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Subdivision planning on rural land is becoming a much more complex process as the years pass by. It is not just about protecting the productivity of our land. There is an expectation, at least from some, that the rural landscape will remain unchanged.
In reality, with changing land use forced upon us by the global economy, that position is unrealistic. As is often said: ‘The only thing that is certain is change’.
As a means of controlling the effects – and perceived effects – of subdivision, local councils have a District Plan that sets out many rules controlling subdivision planning. These rules are reviewed every 10 years and continue to get tougher as the country develops further.
Because subdivision is something people don’t do that often, we get involved right at the start when we are asked: ‘How to subdivide my land?’
Since we have carried out many subdivisions over the years in many local council districts, we generally have a very good idea. However, since rules are changing often and since every piece of land has a different history and landform, we need to research both the legal title to the land and the District Plan.
This document is a minefield of interrelated chapters covering minimum section areas and dimensions, land use allowed, landscape, ecological protection, vehicle access, house sites and construction of services – such as water, wastewater, power and phone.
Many of us remember how the Resource Management Act (RMA) was sold to us. “You can do what you like, as long as the effects are mitigated”.
Well that sounded great at the time, until the list of effects was published. Unfortunately, this list continues to grow. It seems every time the RMA is overhauled – often on the pretense of streamlining – life gets harder in relation to resource consents for land development and subdividing.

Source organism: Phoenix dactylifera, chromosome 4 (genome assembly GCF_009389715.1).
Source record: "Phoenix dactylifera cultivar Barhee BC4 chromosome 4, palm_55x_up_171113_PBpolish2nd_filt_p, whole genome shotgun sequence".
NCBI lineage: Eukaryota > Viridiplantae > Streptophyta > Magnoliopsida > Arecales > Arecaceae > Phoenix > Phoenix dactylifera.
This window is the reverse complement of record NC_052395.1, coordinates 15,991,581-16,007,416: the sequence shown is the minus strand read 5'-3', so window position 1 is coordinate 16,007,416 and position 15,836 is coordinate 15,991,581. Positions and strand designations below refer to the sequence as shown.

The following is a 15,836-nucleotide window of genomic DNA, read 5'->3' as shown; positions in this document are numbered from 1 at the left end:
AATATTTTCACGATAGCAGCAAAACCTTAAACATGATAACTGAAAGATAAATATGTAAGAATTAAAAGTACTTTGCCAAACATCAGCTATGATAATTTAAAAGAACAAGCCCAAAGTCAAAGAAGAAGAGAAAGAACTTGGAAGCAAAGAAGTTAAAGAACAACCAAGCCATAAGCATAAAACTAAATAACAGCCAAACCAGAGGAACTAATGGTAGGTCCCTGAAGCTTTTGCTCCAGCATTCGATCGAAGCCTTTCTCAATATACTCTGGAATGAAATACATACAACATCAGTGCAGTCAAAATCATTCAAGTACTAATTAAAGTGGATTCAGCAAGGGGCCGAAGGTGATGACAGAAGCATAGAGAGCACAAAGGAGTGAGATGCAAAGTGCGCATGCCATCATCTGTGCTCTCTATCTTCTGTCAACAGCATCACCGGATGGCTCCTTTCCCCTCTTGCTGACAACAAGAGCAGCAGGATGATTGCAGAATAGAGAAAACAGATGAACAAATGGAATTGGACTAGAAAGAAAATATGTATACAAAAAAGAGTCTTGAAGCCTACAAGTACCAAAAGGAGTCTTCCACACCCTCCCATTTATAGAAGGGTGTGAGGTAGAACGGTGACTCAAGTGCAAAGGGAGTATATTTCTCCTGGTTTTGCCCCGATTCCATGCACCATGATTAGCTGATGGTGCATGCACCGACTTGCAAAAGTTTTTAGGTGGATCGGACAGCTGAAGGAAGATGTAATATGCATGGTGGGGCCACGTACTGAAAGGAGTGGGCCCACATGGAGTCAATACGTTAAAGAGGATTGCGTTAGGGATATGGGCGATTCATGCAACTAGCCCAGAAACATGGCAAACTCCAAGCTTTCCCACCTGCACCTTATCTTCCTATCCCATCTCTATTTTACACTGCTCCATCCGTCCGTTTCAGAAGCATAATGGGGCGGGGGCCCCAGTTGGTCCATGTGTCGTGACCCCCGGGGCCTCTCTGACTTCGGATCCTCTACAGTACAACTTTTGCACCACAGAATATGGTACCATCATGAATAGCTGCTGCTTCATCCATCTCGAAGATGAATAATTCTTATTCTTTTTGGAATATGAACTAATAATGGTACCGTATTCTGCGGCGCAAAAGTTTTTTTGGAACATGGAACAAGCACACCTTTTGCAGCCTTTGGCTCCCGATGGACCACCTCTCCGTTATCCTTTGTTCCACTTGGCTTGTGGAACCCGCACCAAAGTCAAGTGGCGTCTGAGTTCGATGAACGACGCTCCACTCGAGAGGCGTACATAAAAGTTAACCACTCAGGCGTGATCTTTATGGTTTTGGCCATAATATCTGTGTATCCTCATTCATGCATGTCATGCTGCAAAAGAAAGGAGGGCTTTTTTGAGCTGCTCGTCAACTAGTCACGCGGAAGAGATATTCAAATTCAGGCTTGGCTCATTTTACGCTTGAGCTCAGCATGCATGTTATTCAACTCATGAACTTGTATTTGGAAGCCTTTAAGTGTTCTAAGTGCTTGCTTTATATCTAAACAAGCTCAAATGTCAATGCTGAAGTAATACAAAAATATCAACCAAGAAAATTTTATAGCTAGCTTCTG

Today’s common problems when planning rural subdivisions include satisfying council that any new house site proposed will not impact on natural landscape features, will protect archaeological and ecological features, and will not impact on the outlook of the general public or other people already occupying surrounding sites. We must do this all while utilising a stable building site with safe access onto the road.
Juggling all these, and many more issues during the planning exercise, requires skill and experience to produce a quality economic subdivision design that will pass the scrutiny of council and any affected persons. Obtaining the resource consent from council then requires significant patience on top of this.
If subdividing or adjusting boundaries are on your radar this year you should contact a professional surveying company to set you in the right direction. It is a complex legal process and you need to get off on the right foot. Looking on council’s website or discussing with a duty planner at council can clarify minimum section areas required but there is much more that they aren’t able to assess without a full professional application. I ‘m more than happy to discuss your opportunities for now and the future, so don’t hesitate to give me a call.
Brent Trail, managing director of Surveying Services, specialises in resource consent applications for subdivisions across the Coromandel, Waikato, and Bay of Plenty. For further information, call 0800 268 632 or email: firstname.lastname@example.org